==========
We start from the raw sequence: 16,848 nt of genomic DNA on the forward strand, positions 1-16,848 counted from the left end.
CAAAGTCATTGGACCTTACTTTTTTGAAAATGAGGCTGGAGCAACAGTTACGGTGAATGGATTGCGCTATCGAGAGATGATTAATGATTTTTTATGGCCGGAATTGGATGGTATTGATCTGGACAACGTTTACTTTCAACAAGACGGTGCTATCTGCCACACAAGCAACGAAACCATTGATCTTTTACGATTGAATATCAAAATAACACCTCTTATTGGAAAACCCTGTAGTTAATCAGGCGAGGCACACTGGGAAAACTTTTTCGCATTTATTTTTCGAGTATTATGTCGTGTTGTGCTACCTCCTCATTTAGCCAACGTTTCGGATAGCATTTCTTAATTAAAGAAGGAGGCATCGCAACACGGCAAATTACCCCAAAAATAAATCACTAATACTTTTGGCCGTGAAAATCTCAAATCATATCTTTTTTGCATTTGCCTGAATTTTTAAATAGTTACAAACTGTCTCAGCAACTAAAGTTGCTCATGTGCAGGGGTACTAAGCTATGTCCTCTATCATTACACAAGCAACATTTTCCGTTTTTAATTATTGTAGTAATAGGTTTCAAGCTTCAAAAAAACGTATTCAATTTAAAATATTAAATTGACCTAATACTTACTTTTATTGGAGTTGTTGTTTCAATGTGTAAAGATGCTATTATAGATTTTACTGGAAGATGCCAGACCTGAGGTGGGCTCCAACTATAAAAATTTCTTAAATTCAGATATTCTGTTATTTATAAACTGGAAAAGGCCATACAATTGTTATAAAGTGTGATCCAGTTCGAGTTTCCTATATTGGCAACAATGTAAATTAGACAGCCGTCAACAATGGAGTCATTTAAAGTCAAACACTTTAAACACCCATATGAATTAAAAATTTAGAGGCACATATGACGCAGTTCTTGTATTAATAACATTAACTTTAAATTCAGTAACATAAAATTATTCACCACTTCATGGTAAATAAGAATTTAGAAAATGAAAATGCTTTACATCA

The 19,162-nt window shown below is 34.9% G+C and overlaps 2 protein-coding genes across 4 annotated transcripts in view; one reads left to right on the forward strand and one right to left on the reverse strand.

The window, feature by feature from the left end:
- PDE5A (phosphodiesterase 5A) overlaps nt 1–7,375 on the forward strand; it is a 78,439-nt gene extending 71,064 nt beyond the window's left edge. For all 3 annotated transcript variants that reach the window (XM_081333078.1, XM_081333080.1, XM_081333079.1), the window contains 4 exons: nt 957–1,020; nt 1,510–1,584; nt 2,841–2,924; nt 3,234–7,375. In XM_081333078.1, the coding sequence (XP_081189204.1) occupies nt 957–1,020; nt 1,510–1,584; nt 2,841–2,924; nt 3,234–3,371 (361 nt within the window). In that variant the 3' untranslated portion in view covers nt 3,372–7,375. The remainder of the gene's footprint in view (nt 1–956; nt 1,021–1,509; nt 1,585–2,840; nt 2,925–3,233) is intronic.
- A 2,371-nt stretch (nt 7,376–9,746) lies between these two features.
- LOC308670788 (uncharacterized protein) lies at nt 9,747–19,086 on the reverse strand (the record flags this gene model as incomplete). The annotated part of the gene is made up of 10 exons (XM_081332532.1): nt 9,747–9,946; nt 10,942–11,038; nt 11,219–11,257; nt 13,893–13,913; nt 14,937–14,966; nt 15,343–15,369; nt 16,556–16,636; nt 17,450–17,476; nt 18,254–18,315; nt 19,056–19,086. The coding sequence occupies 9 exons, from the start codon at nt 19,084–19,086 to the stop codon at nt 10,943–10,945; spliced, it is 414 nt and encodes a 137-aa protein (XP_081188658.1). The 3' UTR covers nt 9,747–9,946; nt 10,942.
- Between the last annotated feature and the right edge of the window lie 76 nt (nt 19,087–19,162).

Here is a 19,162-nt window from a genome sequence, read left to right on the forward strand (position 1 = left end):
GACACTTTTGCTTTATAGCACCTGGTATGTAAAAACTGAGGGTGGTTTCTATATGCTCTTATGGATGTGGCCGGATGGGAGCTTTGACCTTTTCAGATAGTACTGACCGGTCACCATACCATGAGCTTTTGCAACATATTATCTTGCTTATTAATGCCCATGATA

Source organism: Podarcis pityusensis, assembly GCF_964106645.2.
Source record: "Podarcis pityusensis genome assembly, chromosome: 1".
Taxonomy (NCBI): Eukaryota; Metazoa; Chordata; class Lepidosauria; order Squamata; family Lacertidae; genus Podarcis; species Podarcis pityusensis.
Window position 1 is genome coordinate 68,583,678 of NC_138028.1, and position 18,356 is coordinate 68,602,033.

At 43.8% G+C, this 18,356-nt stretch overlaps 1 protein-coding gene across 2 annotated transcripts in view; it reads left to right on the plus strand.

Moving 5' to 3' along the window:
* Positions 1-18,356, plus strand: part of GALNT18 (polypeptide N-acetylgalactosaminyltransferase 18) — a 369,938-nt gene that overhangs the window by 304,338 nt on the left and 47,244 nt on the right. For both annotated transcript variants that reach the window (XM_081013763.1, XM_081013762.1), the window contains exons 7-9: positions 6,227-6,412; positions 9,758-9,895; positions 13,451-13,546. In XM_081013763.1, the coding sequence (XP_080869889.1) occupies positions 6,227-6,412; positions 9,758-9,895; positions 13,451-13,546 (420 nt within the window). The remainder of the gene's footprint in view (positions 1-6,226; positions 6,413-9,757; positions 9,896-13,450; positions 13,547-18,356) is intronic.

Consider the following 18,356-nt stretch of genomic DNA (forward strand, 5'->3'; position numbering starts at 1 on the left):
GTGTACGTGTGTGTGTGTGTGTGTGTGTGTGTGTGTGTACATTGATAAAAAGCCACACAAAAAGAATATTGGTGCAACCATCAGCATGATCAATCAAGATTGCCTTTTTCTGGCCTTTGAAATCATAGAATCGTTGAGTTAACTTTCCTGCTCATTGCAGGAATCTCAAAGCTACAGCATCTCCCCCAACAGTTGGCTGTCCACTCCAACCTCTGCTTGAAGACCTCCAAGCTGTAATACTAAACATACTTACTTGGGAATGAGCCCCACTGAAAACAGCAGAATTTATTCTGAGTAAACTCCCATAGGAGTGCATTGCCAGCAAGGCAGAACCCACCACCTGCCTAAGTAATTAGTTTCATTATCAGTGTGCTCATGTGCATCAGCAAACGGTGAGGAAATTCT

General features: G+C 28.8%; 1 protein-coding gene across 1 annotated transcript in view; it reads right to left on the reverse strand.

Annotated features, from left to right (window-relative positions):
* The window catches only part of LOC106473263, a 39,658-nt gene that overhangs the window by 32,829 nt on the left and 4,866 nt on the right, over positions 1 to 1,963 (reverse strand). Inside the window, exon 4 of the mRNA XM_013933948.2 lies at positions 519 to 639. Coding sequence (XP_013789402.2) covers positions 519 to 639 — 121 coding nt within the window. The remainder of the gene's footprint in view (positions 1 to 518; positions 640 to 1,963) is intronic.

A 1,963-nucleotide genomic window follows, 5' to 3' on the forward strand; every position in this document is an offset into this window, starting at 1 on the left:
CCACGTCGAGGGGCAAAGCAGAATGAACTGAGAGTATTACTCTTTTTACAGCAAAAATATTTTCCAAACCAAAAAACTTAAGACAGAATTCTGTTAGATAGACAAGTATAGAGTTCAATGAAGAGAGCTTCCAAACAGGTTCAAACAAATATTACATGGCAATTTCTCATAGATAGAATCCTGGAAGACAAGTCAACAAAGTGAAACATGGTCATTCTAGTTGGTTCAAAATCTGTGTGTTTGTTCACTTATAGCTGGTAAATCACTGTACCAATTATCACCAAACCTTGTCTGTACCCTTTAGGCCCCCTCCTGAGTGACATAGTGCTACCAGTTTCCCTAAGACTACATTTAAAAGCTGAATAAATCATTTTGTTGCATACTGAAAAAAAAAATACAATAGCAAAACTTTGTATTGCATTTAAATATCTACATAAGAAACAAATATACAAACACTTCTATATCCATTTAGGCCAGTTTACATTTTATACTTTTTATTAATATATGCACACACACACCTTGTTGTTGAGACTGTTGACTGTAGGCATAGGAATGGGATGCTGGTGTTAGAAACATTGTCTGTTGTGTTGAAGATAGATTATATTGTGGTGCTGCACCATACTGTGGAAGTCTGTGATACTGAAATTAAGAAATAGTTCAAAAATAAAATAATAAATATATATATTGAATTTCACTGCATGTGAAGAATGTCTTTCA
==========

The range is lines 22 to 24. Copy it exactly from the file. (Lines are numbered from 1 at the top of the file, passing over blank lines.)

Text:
* The window catches only part of LOC106473263, a 39,658-nt gene that overhangs the window by 32,829 nt on the left and 4,866 nt on the right, over positions 1 to 1,963 (reverse strand). Inside the window, exon 4 of the mRNA XM_013933948.2 lies at positions 519 to 639. Coding sequence (XP_013789402.2) covers positions 519 to 639 — 121 coding nt within the window. The remainder of the gene's footprint in view (positions 1 to 518; positions 640 to 1,963) is intronic.

A 1,963-nucleotide genomic window follows, 5' to 3' on the forward strand; every position in this document is an offset into this window, starting at 1 on the left:
CCACGTCGAGGGGCAAAGCAGAATGAACTGAGAGTATTACTCTTTTTACAGCAAAAATATTTTCCAAACCAAAAAACTTAAGACAGAATTCTGTTAGATAGACAAGTATAGAGTTCAATGAAGAGAGCTTCCAAACAGGTTCAAACAAATATTACATGGCAATTTCTCATAGATAGAATCCTGGAAGACAAGTCAACAAAGTGAAACATGGTCATTCTAGTTGGTTCAAAATCTGTGTGTTTGTTCACTTATAGCTGGTAAATCACTGTACCAATTATCACCAAACCTTGTCTGTACCCTTTAGGCCCCCTCCTGAGTGACATAGTGCTACCAGTTTCCCTAAGACTACATTTAAAAGCTGAATAAATCATTTTGTTGCATACTGAAAAAAAAAATACAATAGCAAAACTTTGTATTGCATTTAAATATCTACATAAGAAACAAATATACAAACACTTCTATATCCATTTAGGCCAGTTTACATTTTATACTTTTTATTAATATATGCACACACACACCTTGTTGTTGAGACTGTTGACTGTAGGCATAGGAATGGGATGCTGGTGTTAGAAACATTGTCTGTTGTGTTGAAGATAGATTATATTGTGGTGCTGCACCATACTGTGGAAGTCTGTGATACTGAAATTAAGAAATAGTTCAAAAATAAAATAATAAATATATATATTGAATTTCACTGCATGTGAAGAATGTCTTTCA